Richard B. Johnson
Millennials versus Baby Boomers – it’s a dichotomy that’s become ubiquitous in the working world, across many different industries. Generational divides are nothing new. As younger generations enter the workforce, there will always be some friction between their new ideas and ideals, and the established methods that older employees are used to.
So What’s the Problem?
In discussions that we’ve seen in recent years, there is a noticeable divide between business people of a certain vintage and their younger employees and coworkers. Generally, when we refer to “Millennials,” we’re referring to those who are between 25 and 35 years old in 2022.
That said, there is little actual consensus on what specific age range makes up the Millennial generation. This already tells us that a lot of the ire for Millennial workers might simply be chalked up to a general anxiety about younger workers and the “changing of the guard,” so to speak, in established industries. Most opinions on how a particular generation works, or what they want from their jobs, are vast generalizations that can’t be applied to every employee or every workplace.
There are perceptions held by some employers that Millennials aren’t hard workers. That they lack loyalty, and will change jobs at the drop of a hat for more vacation time. That they’re overly reliant on technology and incapable of working without it.
The reality is that many of these perceptions are simply false or misinterpretations. Unfortunately, if older employees are meeting Millennials with these pre-formed opinions, then they may only be seeing flaws. If employers are more willing to listen and learn from their younger employees, they might gather some very useful lessons and new approaches to work.
What Do Millennial Employees Want?
If there is one thing in particular that Millennial employees are interested in, across the board, it’s finding work that aligns with their values.
Many people in the millennial generation are politically minded; they’re concerned about climate change, human rights, and a range of economic and social issues. By and large, millennial employees want to work for a company that upholds similar values – not just in the company mission statement, but in its hiring practices, internal culture, and service offerings.
Corporations, for better or worse, have a lot of power and influence in our society. Younger generations of workers are cognizant of this, and many are reluctant to put their efforts toward supporting organizations that aren’t in line with their values, or whose actions as a company don’t reflect the values they purport to uphold.
Incentives for workers can also reflect a company’s values. The incentives that millennials want are not just monetary bonuses achieved by working longer hours.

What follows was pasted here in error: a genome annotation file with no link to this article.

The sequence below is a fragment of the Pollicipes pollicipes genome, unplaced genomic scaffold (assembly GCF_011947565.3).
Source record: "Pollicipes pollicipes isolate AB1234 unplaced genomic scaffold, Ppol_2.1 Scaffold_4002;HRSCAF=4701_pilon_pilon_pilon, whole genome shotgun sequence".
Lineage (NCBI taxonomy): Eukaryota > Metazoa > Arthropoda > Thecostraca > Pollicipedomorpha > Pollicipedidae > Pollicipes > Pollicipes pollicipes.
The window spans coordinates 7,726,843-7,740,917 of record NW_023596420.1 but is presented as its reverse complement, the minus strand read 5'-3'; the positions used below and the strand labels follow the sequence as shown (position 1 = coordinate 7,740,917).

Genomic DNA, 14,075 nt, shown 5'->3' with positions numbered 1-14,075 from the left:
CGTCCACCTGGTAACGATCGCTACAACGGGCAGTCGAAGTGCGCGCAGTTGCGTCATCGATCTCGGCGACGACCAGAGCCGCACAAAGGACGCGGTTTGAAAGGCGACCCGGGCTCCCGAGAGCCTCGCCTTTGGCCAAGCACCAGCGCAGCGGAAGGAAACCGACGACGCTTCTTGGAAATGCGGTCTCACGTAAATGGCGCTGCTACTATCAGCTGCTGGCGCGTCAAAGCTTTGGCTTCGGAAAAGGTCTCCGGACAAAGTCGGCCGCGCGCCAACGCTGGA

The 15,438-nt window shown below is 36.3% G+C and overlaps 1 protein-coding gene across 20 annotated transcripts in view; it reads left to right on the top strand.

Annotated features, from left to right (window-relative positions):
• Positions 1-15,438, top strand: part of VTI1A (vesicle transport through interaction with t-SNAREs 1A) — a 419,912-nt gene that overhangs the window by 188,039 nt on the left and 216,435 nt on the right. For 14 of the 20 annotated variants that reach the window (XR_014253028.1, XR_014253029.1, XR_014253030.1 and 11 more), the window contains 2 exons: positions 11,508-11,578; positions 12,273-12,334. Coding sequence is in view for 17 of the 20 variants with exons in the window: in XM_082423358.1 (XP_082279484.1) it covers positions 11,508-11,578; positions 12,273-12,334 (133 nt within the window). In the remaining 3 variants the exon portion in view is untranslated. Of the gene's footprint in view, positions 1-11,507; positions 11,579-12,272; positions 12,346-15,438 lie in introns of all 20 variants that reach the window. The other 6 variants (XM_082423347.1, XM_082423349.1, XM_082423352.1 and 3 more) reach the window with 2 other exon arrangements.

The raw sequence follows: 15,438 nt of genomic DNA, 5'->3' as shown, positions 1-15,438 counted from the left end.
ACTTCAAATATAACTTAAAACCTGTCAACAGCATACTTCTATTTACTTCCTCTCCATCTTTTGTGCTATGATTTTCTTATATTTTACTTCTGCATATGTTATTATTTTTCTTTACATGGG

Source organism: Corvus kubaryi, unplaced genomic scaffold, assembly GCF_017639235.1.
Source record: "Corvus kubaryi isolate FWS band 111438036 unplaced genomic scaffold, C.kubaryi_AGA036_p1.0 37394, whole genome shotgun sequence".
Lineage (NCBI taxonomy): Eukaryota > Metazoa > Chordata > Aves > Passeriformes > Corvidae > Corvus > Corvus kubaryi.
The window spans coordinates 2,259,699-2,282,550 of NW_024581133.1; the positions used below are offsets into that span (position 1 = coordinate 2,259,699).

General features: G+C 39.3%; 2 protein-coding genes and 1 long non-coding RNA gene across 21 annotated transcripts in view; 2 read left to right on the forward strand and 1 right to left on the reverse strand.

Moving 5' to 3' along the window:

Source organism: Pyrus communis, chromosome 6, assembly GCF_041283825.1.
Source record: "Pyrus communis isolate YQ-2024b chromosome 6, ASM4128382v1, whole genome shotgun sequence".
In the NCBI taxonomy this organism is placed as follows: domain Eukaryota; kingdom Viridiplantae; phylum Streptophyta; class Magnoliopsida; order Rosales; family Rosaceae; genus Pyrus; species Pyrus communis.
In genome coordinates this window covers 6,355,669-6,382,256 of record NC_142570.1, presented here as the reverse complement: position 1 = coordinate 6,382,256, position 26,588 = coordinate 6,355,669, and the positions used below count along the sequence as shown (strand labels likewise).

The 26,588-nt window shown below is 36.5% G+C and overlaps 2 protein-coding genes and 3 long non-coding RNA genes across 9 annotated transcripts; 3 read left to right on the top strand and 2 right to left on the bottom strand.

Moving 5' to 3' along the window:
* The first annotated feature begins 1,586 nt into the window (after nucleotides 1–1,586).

Incentives can demonstrate a company’s understanding of healthy work-life balance. Incentives can demonstrate that an organization values its employees as people, and is also willing to provide flexibility to accommodate a more diverse workforce. Some such incentives may include:
More paid vacation
Remote work opportunities
Flexibility of hours and scheduling
Employers need to be open to these ideas and think about how offering these types of incentives to employees might actually benefit the business in the long term. Hiring employees whose values reflect the work your company does not only gives those employees incentive to do good work, but is a fantastic retention strategy.
What can Millennial Employees offer?
Millenials are good at using tech, and in general they want to work smarter, not longer. That is pretty logical! They want to be able to utilize tech to automate processes and reduce their workload, and they understand that working longer hours doesn’t necessarily mean higher productivity – that in fact, sometimes the inverse is true. Again, logical.
Many older workers interpret Millennials’ desire for work-life balance as laziness, when that’s not really the case. Plenty of Millennial employees are willing to put a great amount of effort into their jobs – provided they feel like their work has meaning.
This generation of workers, in general, wants to relate to their work. They want to feel like the work they’re doing has a positive impact on the world, rather than simply serving to make a handful of people more wealthy.
The Business Case for Listening to Millennial Employees
It’s easy to assume that our way is the best, and that younger generations should always be learning from the older ones. But the truth is that it’s often a two-way street – if older generations want to create a harmonious working environment with younger employees, then they need to be willing to listen to input from the younger generation, in addition to offering guidance of their own.
The COVID-19 pandemic has shown us that you do not need your workforce to be spending eight hours a day at a desk to achieve high productivity – and in fact, many workers are happier and more engaged at jobs that allow them the flexibility and autonomy to work at a time and location that is conducive to their lifestyle.
With Millennials more concerned about the environment and social issues, it just makes sense for your business to pay attention to how you’re approaching these issues and demonstrating your values both internally and externally. Millennials aren’t just a new generation of workers – they’re a new generation of consumers, as well.
We want to encourage people in all industries to broaden their scope a little bit. Hearing opinions and learning methods from across generations can mean the difference between getting stuck in the past, and using your workforce to their fullest potential – and thus, staying relevant and dynamic in a changing business landscape.
Wondering how you can better serve your younger employees? Concerned about a generational divide in your workforce? Contact Ascent today.